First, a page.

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The Shearing of Hair Trompf (3)

May 10, 2017

Wow.  The perfect event to begin the next page.  Immediately after “5-9 Former (fired by Trompf) acting U. S. attorney general, Yates, testifies regarding Flynn, White House, Russia,” at the bottom of page (2), we get “BREAKING [in more ways than one]:  Trump Fires Comey.”

And now 5-10 Josh Marshall’s take on it:

“Here’s the key issue.

Months ago Jeff Sessions recused himself from any involvement in the Russia probe. That recusal put the investigation in the hands of Deputy Attorney General Rod Rosenstein.

Whatever his reputation to this point, Rosenstein has zero credibility to run this investigation. The taint of corruption and disgrace on him permanent and irreversible.

Here’s the fundamental issue facing the country right now.

In criminal trials there are certain actions defendants can take from which judges will tell juries they can infer guilt. In a political context, this is one of those moments. We are now hearing word from White House officials that the White House is stunned at the backlash at Comey’s firing. Didn’t Democrats think he was doing a bad job? We’re even hearing commentators speculate that maybe this may have been a huge miscalculation. The White House didn’t realize how big a deal this was. In the final analysis I think this will be judged a major miscalculation – just not in the sense they mean. Frankly, no one is that naive. It doesn’t wash.

There is only one reasonable conclusion that can be drawn from the decision to fire Comey: that there is grave wrongdoing at the center of the Russia scandal and that it implicates the President. As I write this, I have a difficult time believing that last sentence myself. But sometimes you have to step back from your assumptions and simply look at what the available evidence is telling you. It’s speaking clearly: the only reasonable explanation is that the President has something immense to hide and needs someone in charge of the FBI who he believes is loyal. Like Jeff Sessions. Like Rod Rosenstein.”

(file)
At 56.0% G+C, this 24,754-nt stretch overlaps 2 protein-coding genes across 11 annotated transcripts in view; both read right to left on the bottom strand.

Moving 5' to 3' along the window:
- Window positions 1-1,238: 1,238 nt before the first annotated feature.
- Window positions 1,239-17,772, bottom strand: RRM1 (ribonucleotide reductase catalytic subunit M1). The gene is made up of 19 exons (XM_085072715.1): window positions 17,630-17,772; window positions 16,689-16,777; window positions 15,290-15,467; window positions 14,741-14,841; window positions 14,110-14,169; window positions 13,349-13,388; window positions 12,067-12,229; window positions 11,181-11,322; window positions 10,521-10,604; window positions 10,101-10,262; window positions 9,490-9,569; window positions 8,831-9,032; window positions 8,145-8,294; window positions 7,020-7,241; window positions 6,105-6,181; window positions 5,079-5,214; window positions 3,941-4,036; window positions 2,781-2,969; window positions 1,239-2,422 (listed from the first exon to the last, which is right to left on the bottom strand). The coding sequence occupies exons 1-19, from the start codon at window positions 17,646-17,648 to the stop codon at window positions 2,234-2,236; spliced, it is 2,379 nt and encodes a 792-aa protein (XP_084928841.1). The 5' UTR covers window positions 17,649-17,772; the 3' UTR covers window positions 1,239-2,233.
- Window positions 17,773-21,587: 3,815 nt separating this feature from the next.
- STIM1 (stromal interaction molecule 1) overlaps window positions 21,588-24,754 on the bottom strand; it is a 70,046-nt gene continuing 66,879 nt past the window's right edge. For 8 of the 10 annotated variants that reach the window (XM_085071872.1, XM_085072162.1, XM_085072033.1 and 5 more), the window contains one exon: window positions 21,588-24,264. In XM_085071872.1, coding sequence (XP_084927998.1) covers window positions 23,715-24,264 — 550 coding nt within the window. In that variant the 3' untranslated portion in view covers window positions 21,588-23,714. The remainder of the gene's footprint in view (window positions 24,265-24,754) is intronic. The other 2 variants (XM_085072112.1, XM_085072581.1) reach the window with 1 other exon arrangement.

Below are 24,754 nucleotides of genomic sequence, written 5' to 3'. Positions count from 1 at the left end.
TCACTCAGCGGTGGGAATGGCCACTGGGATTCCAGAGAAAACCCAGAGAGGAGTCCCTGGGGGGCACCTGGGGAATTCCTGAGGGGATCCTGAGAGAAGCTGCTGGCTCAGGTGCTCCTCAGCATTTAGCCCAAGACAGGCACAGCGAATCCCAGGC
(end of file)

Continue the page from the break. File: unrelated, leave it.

Some who’s who & what’s that (thanks to JM).

And now this, from CNN:  “Federal prosecutors have issued grand jury subpoenas to associates of former National Security Advisor Michael Flynn seeking business records, as part of the ongoing probe of Russian meddling in last year’s election, according to people familiar with the matter.”

Good plots do tend to thicken.  Some ingredients of the thickening.

A “grotesque abuse” of Presidential power,” on “a dark day for American history.”  And.

Other potential investigative units.  Flynn won’t provide requested docs, so he gets a subpoena.

Yep, Comey asked Rosenstein for more money for an expanded FBI investigation.  Well that’s when the filthy lucre hits the fan.

5-11  On the pattern of T’s sabotaging the investigation.

[Here’s an informed and well-written reportorial narrative of impulsive incompetence.]

[Pages (1) and (2) and (4) of this episode.]

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